It alleged that Kueng held Floyd’s back and Lane held his legs. Chauvin placed his left knee in the area of Floyd’s head and neck. Floyd said, “I can’t breathe” multiple times and repeatedly said, “Mama.”

“The defendant and the other two officers stayed in their positions,” according to the complaint.

The officers said, “You are talking fine,” to Floyd. Lane asked, “should we roll him on his side?” Chauvin allegedly responded, “No, staying put where we got him.”

Lane said, “I am worried about excited delirium or whatever.” Chauvin said, “That’s why we have him on his stomach,” according to the complaint, which added that “none of the three officers moved from their positions.”

The body cam video shows that Floyd continued to move and breathe but stopped moving at 8:24:24.

At 8:25:31, the video appears to show Floyd ceasing to breathe or speak. Lane said, “I want to roll him on his side.” Kueng checked Floyd’s right wrist for a pulse and said, “I couldn’t find one.” None of the officers moved from their positions.

At 8:27:24, Chauvin removed his knee from Floyd’s neck. An ambulance arrived and Floyd was placed on a gurney. Floyd was pronounced dead at Hennepin County Medical Center.

Floyd was originally from Houston, Texas. He was known by the nickname “Big Floyd,” his Facebook page says. The Star-Tribune reported that the initial call came in for someone using a counterfeit bill at a store, Cup Foods, at 3759 Chicago Avenue. When police arrived, they believed Floyd matched the description and found him sitting on the hood of his car, according to the newspaper. Two videos have emerged showing earlier moments before Floyd was restrained.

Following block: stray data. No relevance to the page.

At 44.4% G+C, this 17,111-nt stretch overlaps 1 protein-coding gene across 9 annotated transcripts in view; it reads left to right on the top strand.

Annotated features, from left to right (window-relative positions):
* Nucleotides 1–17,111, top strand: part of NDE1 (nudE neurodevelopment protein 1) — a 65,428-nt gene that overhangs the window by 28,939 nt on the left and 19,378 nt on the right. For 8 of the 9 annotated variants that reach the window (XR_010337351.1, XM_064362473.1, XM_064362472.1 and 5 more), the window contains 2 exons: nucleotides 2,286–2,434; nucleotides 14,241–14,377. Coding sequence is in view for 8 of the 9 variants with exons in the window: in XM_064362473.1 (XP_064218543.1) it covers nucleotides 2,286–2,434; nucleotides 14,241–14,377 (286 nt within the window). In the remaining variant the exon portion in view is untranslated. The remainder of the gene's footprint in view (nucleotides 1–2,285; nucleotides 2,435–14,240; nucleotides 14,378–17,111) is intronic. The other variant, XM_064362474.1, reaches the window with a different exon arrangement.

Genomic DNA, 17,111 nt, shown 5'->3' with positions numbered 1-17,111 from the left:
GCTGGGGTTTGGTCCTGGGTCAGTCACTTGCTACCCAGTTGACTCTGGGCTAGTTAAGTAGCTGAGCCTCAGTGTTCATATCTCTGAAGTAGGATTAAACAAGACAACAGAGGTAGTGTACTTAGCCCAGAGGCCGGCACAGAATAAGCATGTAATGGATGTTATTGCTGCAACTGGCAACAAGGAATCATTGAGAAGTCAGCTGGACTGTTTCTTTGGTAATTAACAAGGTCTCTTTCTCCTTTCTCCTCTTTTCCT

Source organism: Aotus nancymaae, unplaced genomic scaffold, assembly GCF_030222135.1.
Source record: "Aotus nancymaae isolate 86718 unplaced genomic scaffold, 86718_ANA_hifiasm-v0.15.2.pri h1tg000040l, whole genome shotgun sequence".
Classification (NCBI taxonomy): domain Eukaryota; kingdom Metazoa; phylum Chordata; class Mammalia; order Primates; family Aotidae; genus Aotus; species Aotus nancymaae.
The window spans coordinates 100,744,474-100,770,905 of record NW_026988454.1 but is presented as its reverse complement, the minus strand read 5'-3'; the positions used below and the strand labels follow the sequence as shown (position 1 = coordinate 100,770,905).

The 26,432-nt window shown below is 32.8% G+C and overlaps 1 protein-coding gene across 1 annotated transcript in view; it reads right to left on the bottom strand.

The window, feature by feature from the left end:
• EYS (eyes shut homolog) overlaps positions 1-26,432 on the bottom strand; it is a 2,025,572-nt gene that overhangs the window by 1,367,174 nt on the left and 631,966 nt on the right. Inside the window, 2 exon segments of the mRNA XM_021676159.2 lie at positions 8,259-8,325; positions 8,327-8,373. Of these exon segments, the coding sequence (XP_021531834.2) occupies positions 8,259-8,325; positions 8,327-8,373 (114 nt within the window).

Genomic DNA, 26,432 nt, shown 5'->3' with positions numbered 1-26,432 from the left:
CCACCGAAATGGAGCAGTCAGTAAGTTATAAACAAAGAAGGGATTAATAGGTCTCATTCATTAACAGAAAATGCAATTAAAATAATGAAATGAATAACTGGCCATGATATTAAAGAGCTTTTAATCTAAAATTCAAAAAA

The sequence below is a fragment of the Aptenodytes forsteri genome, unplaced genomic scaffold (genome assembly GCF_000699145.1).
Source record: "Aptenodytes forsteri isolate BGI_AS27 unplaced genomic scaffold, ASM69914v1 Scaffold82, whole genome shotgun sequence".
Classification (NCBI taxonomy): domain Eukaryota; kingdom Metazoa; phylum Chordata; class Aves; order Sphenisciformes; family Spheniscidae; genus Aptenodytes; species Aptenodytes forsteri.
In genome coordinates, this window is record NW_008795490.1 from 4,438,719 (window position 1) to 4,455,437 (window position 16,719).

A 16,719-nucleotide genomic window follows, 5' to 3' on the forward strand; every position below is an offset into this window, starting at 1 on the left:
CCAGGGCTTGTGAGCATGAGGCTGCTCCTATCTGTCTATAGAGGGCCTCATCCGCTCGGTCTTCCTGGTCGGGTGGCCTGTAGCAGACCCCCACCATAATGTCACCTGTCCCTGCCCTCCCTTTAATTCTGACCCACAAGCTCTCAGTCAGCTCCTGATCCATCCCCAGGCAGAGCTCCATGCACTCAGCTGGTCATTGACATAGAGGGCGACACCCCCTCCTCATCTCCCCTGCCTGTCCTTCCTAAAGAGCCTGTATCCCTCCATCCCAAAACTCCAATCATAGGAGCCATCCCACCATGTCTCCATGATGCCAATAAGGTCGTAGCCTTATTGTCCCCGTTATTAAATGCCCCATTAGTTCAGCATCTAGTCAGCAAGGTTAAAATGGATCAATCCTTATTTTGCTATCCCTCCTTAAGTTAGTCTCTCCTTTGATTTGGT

According to KTSP-TV, both Floyd and Chauvin worked security at El Nuevo Rodeo club, according to the building’s former owner, Maya Santamaria. “Chauvin was our off-duty police for almost the entirety of the 17 years that we were open,” Santamaria said to the television station. “They were working together at the same time, it’s just that Chauvin worked outside and the security guards were inside.” She told KTSP that they “overlapped working security on popular music nights within the last year” but she can’t say for sure that they knew each other.

A community leader said during a press conference, standing next to the chief and mayor, that the death was a “lynching.”